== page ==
It’s been about a year and a half since we had artificial grass installed in the garden. Two summers have since passed and one winter. Which I think makes me a bit of an expert, ha! But first, let me explain why we chose ‘fake’ over ‘real’ in the first place. It was mainly because of the dog. Dogs and lawns really don’t go together. Not if you want a permanently green and moderately manicured patch to admire from inside and out. Storm is not a digger (thank goodness) but he is big, and he produces a lot of pee. So the real lawn we once had was riddled with yellow patches. But. I didn’t want a garden (even though it’s fairly small), that only had hard paving. I really wanted a lovely green patch of lawn and an artificial lawn seemed better than no lawn at all.
Installation and Maintenance
Installation for us was very easy. Basically we got a man in. Once he’d leveled and prepared the ground it was just like laying carpet. I admit I wasn’t paying too much attention about what went under the turf, I just bowed to his expert knowledge. He knew we had a dog and I was certain he had taken this into account. Right? I’ll never know until we dig it up. More about this later.
Compared to laying a new grass lawn, artificial grass is quite costly initially. There are the costs of installation to start with, but also high quality artificial turf that will fool your friends and neighbours (at a distance anyway), is not cheap. But ours is guaranteed for 10 years and I’ve read it could last up to 25 years. That might go some way to mitigate the cost of installing it in the first place.
Yes, it’s easy to maintain. There’s no mowing of course, but there’s no need to use fertilizer or nasty chemicals to keep it looking good. I just give it a brush with a stiff broom occasionally to remove fallen leaves and other debris. You’d also think there’s no need to use gallons of water during the long hot summer months either. That’s what other articles will tell you. More about that later.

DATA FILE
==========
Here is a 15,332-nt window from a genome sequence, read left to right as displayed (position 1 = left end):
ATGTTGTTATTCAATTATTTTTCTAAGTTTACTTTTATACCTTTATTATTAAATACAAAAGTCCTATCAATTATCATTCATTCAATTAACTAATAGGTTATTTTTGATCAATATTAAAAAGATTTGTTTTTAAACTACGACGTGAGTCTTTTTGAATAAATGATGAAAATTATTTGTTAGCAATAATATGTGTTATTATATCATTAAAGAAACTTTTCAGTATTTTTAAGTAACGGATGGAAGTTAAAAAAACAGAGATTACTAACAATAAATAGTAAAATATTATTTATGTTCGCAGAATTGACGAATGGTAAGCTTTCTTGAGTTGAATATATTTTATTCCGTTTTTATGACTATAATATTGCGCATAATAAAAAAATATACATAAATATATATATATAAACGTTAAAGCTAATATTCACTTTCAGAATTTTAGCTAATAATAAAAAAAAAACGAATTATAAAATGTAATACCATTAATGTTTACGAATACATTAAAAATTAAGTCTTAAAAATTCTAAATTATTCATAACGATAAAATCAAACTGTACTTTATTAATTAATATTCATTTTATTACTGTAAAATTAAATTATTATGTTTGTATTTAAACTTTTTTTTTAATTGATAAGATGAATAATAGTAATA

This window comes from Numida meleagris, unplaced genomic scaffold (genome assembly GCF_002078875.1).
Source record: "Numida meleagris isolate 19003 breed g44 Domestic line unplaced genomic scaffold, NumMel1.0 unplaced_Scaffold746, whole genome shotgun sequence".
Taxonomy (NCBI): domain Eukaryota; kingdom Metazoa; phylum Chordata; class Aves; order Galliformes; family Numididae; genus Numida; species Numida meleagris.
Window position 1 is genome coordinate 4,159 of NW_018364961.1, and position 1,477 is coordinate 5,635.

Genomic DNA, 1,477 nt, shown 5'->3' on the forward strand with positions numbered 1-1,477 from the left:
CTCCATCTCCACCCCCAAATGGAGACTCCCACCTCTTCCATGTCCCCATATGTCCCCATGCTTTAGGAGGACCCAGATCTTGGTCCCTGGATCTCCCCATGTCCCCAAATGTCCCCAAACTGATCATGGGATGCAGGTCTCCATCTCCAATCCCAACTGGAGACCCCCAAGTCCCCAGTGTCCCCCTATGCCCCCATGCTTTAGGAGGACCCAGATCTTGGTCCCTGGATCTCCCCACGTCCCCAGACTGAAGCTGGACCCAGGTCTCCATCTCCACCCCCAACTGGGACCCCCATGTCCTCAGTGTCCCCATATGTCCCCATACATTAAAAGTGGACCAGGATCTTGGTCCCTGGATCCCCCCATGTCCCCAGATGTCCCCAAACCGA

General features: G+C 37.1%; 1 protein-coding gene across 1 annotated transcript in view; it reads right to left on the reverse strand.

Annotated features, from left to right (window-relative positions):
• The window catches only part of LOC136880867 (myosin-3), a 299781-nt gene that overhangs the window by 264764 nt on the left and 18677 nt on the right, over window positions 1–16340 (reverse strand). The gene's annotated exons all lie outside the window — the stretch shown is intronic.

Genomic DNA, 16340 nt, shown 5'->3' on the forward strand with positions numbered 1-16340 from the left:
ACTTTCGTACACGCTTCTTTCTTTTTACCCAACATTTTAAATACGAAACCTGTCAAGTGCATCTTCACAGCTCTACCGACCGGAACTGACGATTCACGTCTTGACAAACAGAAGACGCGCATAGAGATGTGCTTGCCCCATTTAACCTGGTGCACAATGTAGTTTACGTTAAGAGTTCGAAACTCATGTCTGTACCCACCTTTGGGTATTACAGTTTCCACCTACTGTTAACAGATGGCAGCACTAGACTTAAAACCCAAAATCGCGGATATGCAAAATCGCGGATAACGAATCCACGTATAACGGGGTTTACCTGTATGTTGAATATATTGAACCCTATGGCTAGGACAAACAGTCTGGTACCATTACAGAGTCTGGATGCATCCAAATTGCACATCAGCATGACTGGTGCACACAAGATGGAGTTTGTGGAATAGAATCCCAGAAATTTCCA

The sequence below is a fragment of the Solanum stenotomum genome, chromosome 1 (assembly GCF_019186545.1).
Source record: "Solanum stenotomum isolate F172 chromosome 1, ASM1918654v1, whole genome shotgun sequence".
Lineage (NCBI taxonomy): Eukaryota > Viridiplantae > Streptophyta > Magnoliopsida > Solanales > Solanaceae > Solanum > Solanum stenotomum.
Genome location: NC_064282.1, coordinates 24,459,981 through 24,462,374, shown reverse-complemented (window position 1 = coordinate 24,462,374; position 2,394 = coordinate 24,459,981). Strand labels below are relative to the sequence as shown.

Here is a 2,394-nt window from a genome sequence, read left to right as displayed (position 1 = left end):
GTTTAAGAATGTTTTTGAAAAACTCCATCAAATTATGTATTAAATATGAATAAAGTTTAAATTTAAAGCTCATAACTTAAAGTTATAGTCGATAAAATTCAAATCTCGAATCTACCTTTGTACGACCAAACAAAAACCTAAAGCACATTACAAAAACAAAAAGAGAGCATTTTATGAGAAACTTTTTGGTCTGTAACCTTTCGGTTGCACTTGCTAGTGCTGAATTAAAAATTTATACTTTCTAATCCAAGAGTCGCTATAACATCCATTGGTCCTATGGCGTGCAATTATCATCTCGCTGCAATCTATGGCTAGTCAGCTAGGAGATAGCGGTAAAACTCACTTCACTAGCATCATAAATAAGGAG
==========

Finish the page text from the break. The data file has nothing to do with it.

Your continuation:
Looks and Practicality
There’s no denying it looks better than a patchy lawn full of weeds and dog stains. And it always looks that good. Winter or summer, rain or shine, there’s a vivid green patch of grass to rest the eyes on. I love it when the sun is getting lower in the sky and our trees cast shadows. That’s when it looks it’s best. Almost (or even better, may I say) than the real thing. What’s more, the dog doesn’t bring in mud during the winter when he goes out to spend a penny.
And if I was only ever using one of my senses I’d have nothing but good to say about our artificial grass. But I have a nose. And that nose tells me that that lovely looking artificial grass is Storm’s toilet. It’s not even as if he uses the garden to relieve himself that much either. He gets two long walks a day and he seems to be able to hold it for ever. But the once or twice a day he does use the garden is enough to make it a problem.
The first summer was a long hot one, and it was such an issue I resorted to purchasing some cleaner and disinfectant from Amazon. It has to be diluted, sprinkled on the lawn, brushed in, left for a while, and hosed down. So much for not using chemicals. And being maintenance free. It did do the trick but it only lasts for a couple of weeks and then you have to do it again. And it cost about £10 per application for my tiny lawn. (I’ve heard you can use vinegar diluted in water but I have to say I haven’t tried it yet.) So, this year I was determined to cut down on the chemicals and just use the hose instead, but I’m probably using more water than I’d need to keep a real lawn green. And it’s not working.
Now, it may have been the method of installation that is to blame for this, but I have spoken to others with artificial turf and a dog, and they have the same problems. And it’s not something that most articles will tell you. In fact everything else I’ve read says that dogs pee will pass through and just needs to be hosed down, as if it will just disappear. My instincts and my nose are telling me it’s just impregnating whatever material is under the plastic.
Artificial turf is plastic. It’s manufacture is not ecological friendly and somewhere down the line it’s going to end up in landfill. Some are made from recycled materials but they will still end up in landfill. Neither does it cool down the air temperature as a real lawn would. In fact it does the opposite. And if you have visions of the children frolicking barefoot on the lawn, think again. Artificial turf can get so hot it can burn skin and paws.
Artificial lawns are a great solution if you have a small patch that just needs a bit of green. Front gardens spring to mind, or small back yards. They look best when professionally laid and when they are surrounded by trees and other ‘real’ vegetation. Otherwise they just look fake. Like a set on a children’s TV programme. Even the most expensive don’t really stand up to close scrutiny. The pile on the longer versions often lies down and they do get dusty. They don’t feel like real grass to walk on and you will never have that wonderful and emotive ‘just mowed the lawn’ fragrance. This is all without questioning whether you can live with the idea of so much plastic going to landfill one day. And if you have a dog? Just don’t.
These photographs were taken last summer just after the garden was completed. It’s grown a lot now – in fact those trees are about a foot higher. Note to self – take more photographs.
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